Kevin Meredith Kevin Meredith - 2 months ago 17
Scala Question

Loaner Pattern in Scala

Scala in Depth demonstrates the Loaner Pattern:

def readFile[T](f: File)(handler: FileInputStream => T): T = {
val resource = new java.io.FileInputStream(f)
try {
handler(resource)
} finally {
resource.close()
}
}


Example usage:

readFile(new java.io.File("test.txt")) { input =>
println(input.readByte)
}


This code appears simple and clear. What is an "anti-pattern" of the Loaner pattern in Scala so that I know how to avoid it?

Answer

Make sure that whatever you compute is evaluated eagerly and no longer depends on the resource. Scala makes lazy computation fairly easy. For instance, if you wrap scala.io.Source.fromFile in this way, you might try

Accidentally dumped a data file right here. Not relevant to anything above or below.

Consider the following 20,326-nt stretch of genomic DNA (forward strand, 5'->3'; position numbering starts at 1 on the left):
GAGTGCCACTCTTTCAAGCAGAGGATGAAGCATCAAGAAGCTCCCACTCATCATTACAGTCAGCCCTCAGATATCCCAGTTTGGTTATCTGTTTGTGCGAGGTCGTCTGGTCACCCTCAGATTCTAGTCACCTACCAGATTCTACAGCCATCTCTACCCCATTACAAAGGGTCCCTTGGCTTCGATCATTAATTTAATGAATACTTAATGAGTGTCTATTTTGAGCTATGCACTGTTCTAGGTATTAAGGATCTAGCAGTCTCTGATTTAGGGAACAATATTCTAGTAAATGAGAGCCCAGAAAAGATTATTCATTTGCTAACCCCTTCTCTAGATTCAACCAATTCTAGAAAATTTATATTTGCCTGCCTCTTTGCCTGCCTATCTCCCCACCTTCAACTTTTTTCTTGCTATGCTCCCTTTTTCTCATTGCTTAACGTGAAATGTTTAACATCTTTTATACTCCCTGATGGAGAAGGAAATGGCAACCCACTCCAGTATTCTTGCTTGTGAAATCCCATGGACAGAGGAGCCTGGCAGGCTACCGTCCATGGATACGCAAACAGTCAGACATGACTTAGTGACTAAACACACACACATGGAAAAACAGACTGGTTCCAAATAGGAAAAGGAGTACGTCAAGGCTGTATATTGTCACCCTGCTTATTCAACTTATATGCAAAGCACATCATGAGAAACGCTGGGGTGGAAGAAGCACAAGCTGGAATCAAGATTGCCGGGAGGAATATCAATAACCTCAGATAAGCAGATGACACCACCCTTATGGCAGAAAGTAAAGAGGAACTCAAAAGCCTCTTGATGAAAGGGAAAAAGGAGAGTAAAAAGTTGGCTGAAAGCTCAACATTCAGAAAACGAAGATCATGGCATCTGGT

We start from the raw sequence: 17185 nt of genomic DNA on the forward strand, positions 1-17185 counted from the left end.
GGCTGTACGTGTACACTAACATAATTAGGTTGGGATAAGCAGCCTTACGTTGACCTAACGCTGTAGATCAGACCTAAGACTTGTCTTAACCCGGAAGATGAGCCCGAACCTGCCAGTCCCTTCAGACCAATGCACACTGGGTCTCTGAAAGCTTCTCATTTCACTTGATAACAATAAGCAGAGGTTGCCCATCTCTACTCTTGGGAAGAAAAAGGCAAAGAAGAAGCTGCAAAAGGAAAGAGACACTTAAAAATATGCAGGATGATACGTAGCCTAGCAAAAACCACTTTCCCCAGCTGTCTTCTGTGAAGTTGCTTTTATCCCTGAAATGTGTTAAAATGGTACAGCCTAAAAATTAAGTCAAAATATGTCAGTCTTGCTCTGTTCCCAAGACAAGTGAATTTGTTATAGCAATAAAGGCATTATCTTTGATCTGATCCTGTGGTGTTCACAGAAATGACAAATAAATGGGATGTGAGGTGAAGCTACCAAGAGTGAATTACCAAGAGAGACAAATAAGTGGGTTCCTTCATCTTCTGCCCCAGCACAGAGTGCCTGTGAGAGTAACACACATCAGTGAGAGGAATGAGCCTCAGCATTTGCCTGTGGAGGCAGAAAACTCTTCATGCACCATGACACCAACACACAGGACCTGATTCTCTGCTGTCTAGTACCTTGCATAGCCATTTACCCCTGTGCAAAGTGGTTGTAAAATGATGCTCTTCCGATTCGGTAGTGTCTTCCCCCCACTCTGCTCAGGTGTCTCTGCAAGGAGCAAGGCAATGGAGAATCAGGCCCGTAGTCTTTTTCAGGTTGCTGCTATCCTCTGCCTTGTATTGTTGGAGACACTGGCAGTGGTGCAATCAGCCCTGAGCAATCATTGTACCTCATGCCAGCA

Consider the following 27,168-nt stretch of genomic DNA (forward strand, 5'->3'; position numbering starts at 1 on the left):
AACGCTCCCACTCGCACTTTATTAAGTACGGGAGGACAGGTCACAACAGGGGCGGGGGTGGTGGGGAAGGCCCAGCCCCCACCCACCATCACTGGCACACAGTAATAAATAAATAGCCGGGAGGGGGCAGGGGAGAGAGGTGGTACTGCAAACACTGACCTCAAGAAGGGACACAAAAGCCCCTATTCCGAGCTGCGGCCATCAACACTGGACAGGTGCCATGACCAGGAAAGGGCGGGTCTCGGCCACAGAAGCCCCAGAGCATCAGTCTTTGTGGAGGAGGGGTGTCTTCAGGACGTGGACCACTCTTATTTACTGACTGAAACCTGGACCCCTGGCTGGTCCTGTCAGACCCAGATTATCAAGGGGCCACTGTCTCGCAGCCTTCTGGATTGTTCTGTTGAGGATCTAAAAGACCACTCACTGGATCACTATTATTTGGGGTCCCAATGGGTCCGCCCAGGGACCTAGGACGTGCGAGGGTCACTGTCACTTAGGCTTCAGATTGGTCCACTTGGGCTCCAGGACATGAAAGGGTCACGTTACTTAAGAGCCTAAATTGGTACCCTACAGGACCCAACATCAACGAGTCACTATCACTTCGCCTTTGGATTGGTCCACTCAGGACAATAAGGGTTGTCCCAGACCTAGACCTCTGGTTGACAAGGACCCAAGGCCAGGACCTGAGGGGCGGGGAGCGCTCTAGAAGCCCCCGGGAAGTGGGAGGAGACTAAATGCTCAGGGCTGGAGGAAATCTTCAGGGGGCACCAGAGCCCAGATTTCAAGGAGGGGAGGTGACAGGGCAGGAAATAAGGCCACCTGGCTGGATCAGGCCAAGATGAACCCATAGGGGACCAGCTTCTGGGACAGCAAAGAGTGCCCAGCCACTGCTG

readFile("test.txt")(_.getLines)

Unfortunately, this doesn't work because getLines is lazy (returns an iterator). And Scala doesn't have any great way to indicate which methods are lazy and which are not. So you just have to know (docs will tend to tell you), and you have to actually do the work before returning:

readFile("test.txt")(_.getLines.toVector)

Overall, it's a very useful pattern. Just make sure that all accesses to the resource are completed before exiting the block (so no uncompleted futures, no lazy vals that depend on the resource, no iterators, no returning the resource itself, no streams that haven't been fully read, etc.; of course any of these things are okay if they do not depend on the open resource but only on some fully-computed quantity based upon the resource).

Comments